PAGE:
Susan Ruediger: The first one, we already talked about, is how to deliver drugs to the peripheral nervous system. If we’re talking about a gene therapy, what we’re seeing in other diseases, like spinal muscular atrophy, is that the gene therapy is being injected into the spine and it’s transducing throughout the entire spine, which is terrific and becoming curative for those kids. How do we get a therapy into every tiny peripheral nerve in your fingers, toes, legs, arms, et cetera. That has been a key barrier that we’ve identified. The way that we’ve attacked it is by finding partners who focus on delivering gene therapies and saying, can you apply that focus to CMT? Let me give you a couple examples for that. I went to a meeting with Chris Austin, who was then the director of NCATS over at the National Institutes of Health, and I said to him, “it’s a big problem overcoming the delivery of a therapy to the peripheral nervous system.” Dr. Austin told me to go to James Dahlman at Georgia Tech, he is one of the very best in delivering gene therapies to different systems in the body, and talk to him about how to deliver to the peripheral nervous system. We talked with him and our scientific advisory board met with him. We designed a project, we provided funding, and we started that with Dr. Dahlman. So, it’s knowing exactly what our barrier is and finding all of the people who can work on that.

Another is the problem of addressing a hundred different genes known right now, and then hundreds of mutations in some of those genes that cause CMT. Are we going to have to deliver a genetic therapy for each individual mutation? That could be hundreds, maybe even thousands of different precision individualized medicines. Instead, are there learnings we can take from other genetic diseases that we can apply to CMT that have broader relatability to either one whole gene and all the mutations in that, or even multiple genes. Are there ways that we can knock out and replace genes with the right thing, one therapy that can address those types. Instead of showing a pharmaceutical company hundreds, or maybe thousands, of different approaches, showing them a handful and showing how that could have broad appeal to larger groups.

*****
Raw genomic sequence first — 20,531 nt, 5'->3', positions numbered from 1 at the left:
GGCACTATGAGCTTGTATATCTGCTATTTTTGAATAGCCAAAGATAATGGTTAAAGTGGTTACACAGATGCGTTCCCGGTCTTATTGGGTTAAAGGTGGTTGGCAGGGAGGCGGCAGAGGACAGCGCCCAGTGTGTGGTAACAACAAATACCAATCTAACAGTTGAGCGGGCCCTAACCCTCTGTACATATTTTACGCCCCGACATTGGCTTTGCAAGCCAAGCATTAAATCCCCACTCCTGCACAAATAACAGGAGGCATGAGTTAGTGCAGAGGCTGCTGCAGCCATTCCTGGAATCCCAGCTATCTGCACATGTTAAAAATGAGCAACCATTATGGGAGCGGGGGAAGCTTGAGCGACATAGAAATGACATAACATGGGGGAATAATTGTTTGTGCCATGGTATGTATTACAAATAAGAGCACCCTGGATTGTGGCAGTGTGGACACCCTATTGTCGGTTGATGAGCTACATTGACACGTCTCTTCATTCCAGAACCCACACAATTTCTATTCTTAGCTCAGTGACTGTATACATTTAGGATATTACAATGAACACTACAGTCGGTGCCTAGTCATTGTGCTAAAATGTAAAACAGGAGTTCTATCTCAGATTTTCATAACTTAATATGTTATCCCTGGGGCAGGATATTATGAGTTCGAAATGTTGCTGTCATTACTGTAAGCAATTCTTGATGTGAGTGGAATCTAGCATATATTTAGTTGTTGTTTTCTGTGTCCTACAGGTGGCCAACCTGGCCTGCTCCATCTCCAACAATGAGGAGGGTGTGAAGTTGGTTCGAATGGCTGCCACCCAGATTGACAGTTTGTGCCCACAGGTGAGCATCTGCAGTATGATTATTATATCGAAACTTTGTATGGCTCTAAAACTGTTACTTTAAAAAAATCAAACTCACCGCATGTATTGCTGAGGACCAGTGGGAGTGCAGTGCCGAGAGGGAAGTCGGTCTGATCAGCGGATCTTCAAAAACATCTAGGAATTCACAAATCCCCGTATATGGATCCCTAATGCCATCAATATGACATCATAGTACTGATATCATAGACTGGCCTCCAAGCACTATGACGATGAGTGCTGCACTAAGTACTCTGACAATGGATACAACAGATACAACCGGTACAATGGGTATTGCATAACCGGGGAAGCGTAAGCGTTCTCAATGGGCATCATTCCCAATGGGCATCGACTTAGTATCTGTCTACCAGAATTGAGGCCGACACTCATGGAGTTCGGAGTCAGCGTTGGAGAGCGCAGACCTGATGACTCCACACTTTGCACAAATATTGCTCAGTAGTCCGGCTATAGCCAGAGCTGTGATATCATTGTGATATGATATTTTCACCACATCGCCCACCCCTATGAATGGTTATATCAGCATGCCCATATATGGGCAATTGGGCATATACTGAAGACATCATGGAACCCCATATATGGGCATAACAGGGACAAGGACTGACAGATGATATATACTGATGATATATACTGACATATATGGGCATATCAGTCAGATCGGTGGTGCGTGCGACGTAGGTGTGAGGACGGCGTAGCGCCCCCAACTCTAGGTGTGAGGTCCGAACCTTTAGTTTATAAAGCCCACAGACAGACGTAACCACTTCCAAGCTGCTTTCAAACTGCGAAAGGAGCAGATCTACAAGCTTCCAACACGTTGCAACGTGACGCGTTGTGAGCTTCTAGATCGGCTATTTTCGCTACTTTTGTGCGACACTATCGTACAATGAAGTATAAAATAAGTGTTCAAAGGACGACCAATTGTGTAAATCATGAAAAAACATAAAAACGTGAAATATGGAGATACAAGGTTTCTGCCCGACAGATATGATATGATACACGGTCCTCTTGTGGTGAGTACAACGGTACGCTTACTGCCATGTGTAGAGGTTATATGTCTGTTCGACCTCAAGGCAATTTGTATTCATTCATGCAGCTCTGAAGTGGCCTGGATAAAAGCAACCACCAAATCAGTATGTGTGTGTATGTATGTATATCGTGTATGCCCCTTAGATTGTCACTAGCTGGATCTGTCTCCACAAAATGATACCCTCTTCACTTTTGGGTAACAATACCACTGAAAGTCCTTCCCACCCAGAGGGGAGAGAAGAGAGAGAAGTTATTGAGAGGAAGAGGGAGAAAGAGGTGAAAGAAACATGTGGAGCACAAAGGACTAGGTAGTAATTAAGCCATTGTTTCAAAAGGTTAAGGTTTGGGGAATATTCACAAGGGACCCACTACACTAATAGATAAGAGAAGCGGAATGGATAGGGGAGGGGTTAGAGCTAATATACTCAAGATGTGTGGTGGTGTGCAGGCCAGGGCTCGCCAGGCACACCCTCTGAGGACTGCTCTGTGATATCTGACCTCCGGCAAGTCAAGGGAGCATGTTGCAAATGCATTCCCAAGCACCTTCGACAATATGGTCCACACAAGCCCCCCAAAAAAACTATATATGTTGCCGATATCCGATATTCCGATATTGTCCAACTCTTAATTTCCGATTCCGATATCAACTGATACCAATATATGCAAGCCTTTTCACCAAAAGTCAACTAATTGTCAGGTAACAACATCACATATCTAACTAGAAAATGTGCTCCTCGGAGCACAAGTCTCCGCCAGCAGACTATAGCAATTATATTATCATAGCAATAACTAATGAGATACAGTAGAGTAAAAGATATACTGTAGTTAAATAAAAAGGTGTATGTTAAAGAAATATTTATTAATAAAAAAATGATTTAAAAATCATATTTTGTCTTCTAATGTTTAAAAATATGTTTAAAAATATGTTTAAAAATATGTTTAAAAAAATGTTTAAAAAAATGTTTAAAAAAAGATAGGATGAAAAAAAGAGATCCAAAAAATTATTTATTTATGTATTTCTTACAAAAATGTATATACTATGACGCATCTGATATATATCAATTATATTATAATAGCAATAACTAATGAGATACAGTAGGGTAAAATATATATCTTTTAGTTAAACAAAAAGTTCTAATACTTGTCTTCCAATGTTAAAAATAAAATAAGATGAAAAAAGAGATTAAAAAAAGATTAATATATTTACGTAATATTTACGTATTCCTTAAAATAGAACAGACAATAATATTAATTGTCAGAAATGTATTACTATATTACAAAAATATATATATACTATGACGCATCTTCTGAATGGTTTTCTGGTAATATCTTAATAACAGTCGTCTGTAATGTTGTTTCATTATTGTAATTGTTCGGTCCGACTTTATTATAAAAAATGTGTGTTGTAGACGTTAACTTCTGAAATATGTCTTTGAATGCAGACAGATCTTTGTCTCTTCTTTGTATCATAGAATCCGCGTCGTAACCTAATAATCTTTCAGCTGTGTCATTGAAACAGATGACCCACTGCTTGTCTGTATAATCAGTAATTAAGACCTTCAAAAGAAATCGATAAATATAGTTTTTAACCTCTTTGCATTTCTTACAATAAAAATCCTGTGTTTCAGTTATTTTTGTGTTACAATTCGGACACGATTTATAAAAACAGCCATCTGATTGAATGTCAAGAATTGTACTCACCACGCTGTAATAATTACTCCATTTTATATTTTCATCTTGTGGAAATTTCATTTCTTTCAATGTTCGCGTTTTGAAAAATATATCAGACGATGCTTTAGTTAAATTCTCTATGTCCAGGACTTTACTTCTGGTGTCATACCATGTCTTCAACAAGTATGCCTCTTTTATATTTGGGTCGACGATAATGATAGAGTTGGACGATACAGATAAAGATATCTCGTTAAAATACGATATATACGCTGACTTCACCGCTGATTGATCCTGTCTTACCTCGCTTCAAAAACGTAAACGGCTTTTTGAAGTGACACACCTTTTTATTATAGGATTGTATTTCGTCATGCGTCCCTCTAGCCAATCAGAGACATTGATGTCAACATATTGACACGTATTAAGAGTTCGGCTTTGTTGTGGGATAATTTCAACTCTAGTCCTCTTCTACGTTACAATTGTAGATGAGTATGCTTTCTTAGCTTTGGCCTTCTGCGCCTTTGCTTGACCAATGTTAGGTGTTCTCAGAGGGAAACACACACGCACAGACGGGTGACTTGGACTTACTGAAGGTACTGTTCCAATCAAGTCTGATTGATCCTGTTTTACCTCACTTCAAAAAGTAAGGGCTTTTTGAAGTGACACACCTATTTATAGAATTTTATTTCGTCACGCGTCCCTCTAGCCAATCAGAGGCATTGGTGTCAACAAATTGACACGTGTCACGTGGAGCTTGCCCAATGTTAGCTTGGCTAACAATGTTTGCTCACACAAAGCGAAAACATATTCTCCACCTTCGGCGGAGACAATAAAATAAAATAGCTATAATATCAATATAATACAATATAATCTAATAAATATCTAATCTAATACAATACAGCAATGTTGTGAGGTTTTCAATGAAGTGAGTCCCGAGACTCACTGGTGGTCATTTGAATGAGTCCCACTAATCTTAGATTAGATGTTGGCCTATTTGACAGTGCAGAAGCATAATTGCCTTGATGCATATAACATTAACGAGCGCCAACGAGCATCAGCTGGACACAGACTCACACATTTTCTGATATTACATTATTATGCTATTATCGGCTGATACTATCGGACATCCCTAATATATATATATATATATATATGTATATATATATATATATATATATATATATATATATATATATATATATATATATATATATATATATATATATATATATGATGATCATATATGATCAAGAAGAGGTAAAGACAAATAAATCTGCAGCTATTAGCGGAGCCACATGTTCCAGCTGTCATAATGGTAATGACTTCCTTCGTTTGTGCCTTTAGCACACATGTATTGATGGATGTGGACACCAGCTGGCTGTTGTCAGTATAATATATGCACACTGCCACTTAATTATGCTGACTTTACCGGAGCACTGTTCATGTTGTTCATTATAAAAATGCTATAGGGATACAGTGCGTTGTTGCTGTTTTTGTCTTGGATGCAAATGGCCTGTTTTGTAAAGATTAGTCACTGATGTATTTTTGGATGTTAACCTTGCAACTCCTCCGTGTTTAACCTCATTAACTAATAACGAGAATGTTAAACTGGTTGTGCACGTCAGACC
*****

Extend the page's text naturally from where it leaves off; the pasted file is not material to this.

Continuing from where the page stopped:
Daniel Levine: How is your organization funded and what do you do to get the biggest bang for your buck?

Susan Ruediger: Our organization right now is solely funded by the donor community. What we’re finding the donor community to be is mostly the patient community, patients, families, people who have this very close connection to CMT, and people who understand the burden of living with CMT and want to end the legacy that they may have given to their children or to their grandchildren.

Daniel Levine: Yeah. How do you maximize the return on what, I imagine, is a limited pool of investment you’re working with?

Susan Ruediger: One of the things that we’ve been able to do is provide seed funding to key partners and then have them raise more money for CMT. Let me give an example to you to put that in real world [terms]. Back to the delivery issue, we identified a company, DTX Pharma. We found them at BIO, an international conference of pharmaceutical companies. DTX focuses on delivering gene therapy to different systems. We pursued them, had a meeting and said, does your technology apply to CMT? They met with our scientific advisory board and said yes, it does. We gave DTX Pharma, $125,000 in January of 2019. Eight months later, DTX Pharma received a grant from the NIH to continue the same CMT project for $350,000. Then six months later it closed a series B round of financing for $100 million with CMT being one of two lead indications. They would never have started a CMT program if we hadn’t introduced them to the disease and given them the seed funding. Because of that seed funding, their data was so good because their technology was so well suited for CMT, that they were able to raise a hundred million plus. Now their commitment is to take their drug all the way through to clinical trials. That’s what we do, we’re catalytic funding. That was $125,000 of donor money that is now preparing for clinical trials.